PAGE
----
Imagine you’re having lunch at a local sandwich shop. The County Sheriff walks in and orders a sandwich. He proceeds to eat his lunch among the other customers. However, when it is time to leave, he tells the cashier, “There is no charge for my lunch… You see, I am the County Sheriff. Since I am the authority in this county, there will be no charge for my sandwich.” How would you feel? Is he correct? I mean, after all, he is a legitimate authority in the county. Romans 13 says we should submit to the authorities. But still, something doesn’t seem right here. What is it?
The Sheriff is a legitimate authority. If he is having lunch and some kind of a crime situation breaks out, nobody would question him immediately taking action to stop the crime and arrest or even use appropriate level of force as needed to stop the crime. If the Sheriff pulled you over on the way to lunch and asked you whether you stopped at the stop sign, you had better answer his questions! However, he has no authority to demand a free sandwich.
Does it Matter?
The term used to describe the proper boundaries of an official’s authority and where it starts or stops is called jurisdiction. The Sheriff has jurisdiction to stop a crime, or to investigate whether you broke the law. However, to require a sandwich shop to give him free food is outside of his jurisdiction. If the Sheriff used his position to demand free food, it would be an abuse of his position and he would be operating outside his proper jurisdiction. He would be, in fact, a criminal, and guilty of theft. Yes, it matters.
Would it be any better if our fictional Sheriff were to come into our homes and tell parents how to raise their children? Would it be less offensive if he came into our churches to tell the Pastor what parts of the Bible he could or could not preach from? No, these scenarios would evoke similar emotions, and for good reason! Any example in things like this would clearly show there are lines where the Sheriff has proper authority on one side of the line – and on the other side of the line, he does not. Should the Christian reader have a Biblical requirement to honor these excursions by our Sheriff into areas outside his jurisdiction, based on Scriptures like Romans 13? I think everything in each of us cries out “NO”. These are areas where he has no authority. He has no jurisdiction. These are areas outside his legitimate role, and are therefore not protected by the Biblical requirement for submission to authority. He has no authority in these areas because he is outside his jurisdiction.
Definition of jurisdiction
Webster’s 1828 Dictionary offers several definitions of the word “Jurisdiction” that may be helpful:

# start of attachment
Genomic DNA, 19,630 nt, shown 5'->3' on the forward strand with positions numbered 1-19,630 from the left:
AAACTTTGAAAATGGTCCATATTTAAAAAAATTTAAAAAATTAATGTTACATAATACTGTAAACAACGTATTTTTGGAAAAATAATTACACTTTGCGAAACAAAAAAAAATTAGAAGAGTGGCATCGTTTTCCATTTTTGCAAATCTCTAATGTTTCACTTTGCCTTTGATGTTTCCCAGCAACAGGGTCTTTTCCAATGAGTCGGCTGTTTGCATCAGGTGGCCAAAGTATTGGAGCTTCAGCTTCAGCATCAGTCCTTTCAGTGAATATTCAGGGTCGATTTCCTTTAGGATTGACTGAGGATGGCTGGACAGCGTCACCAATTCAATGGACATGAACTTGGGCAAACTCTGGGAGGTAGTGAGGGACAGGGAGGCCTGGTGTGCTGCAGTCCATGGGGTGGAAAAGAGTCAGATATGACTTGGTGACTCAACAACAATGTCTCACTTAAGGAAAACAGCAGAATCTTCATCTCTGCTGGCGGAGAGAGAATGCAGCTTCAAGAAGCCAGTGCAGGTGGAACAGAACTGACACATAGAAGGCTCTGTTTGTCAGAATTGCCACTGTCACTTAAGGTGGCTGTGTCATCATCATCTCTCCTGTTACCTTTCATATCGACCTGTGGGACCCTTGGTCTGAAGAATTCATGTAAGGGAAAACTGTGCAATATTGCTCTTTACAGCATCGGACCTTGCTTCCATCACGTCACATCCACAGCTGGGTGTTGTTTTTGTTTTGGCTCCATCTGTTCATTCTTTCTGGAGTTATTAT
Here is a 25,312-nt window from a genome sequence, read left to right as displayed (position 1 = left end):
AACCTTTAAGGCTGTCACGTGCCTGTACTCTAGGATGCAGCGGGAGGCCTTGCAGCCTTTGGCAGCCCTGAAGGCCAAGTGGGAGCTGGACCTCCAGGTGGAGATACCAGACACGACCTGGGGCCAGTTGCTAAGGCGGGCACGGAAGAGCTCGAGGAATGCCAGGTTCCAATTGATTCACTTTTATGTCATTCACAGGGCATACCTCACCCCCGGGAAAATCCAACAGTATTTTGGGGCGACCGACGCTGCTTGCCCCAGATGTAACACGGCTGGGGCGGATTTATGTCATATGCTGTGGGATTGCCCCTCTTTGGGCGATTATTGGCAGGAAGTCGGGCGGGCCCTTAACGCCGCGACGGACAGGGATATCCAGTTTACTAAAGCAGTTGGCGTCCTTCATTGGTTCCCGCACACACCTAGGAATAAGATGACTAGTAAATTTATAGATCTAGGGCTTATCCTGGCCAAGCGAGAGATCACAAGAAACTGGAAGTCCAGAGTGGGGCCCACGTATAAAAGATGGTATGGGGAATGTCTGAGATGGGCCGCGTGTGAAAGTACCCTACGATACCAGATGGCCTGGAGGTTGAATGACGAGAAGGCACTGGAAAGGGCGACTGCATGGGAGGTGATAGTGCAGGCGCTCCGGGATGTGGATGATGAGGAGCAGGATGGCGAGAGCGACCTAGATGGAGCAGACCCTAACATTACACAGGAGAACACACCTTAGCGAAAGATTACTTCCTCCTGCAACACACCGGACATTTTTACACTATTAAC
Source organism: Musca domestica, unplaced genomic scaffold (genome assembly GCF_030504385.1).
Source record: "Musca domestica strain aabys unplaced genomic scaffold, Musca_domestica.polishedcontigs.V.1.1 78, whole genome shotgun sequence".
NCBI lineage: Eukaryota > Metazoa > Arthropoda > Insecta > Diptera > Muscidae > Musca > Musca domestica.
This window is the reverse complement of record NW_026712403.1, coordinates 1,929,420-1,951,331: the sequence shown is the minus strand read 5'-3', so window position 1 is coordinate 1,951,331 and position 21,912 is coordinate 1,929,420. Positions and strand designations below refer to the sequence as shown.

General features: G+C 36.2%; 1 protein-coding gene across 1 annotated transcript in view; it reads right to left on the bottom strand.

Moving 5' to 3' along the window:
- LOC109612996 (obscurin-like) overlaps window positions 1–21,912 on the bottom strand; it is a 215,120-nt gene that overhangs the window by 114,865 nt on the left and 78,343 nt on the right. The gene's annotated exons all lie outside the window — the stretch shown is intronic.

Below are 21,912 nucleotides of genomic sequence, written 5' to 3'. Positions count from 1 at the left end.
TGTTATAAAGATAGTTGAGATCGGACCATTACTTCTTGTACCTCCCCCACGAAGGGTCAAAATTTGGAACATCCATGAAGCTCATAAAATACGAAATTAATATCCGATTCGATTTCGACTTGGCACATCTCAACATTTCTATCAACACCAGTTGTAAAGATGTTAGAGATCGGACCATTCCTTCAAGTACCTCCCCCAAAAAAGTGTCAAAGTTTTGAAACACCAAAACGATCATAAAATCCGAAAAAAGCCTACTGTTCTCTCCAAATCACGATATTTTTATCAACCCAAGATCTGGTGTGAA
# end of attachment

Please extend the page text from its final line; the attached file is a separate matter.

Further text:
-The legal power of authority of doing justice in cases of complaint; the power of executing the laws and distributing justice.
-Power of governing or legislating.
-The power or right of exercising authority.
-The limit within which power may be exercised.Webster’s 1828 Dictionary
The founders of our nation understood jurisdiction. Read through the Declaration of Independence and you will see where they outline specific ways in which King George III had abused his authority and went outside his proper jurisdiction. After listing all the infractions, they concluded the King was a tyrant and, “Unfit to be the ruler of a free people”. A tyrant is someone who seeks to exert authority in areas that are outside his or her proper jurisdiction. The Sheriff in our example who demanded free food is a thief. He could also be properly called a tyrant. I am afraid Americans have lost their understanding of what tyranny is and what it means to operate within proper jurisdiction.
Everyone in public office today is sworn to support the Constitution of the United States, which defines very limited roles for officials. Yet, many of these officials, like the Sheriff in our example, exert control over areas well beyond their rightful jurisdiction. They think that just because they hold a position of responsibility, they should not be limited to the defined boundaries of the powers of their office. As Americans, we have to learn the way our government is supposed to work. We need to know the defined, proper role of government, as found in the Constitution, so we can hold all of our officials accountable to their oath and make sure they stay within the limits of the role they are acting in.
The Bottom Line
Our Constitution created a government with strict limits on powers, because our founders knew people naturally tend to abuse power. Thomas Jefferson said, “In questions of power, then, let no more be heard of confidence in man, but bind him down from mischief by the chains of the constitution.” Americans must know the Constitutionally defined limits of legitimate government power and hold their officials accountable to staying within those boundaries. Our Constitution is an “Express Powers” document. That means each branch of government is limited to those powers that are specifically listed, or enumerated, in the Constitution. If something is not specifically listed among the enumerated powers of the government, then it is outside the proper jurisdiction of the federal government. In future posts, we will examine the specific, “Enumerated Powers” of Congress, the President, and the Judiciary. Then we will better know when they are attempting to take a sandwich to which they have no right!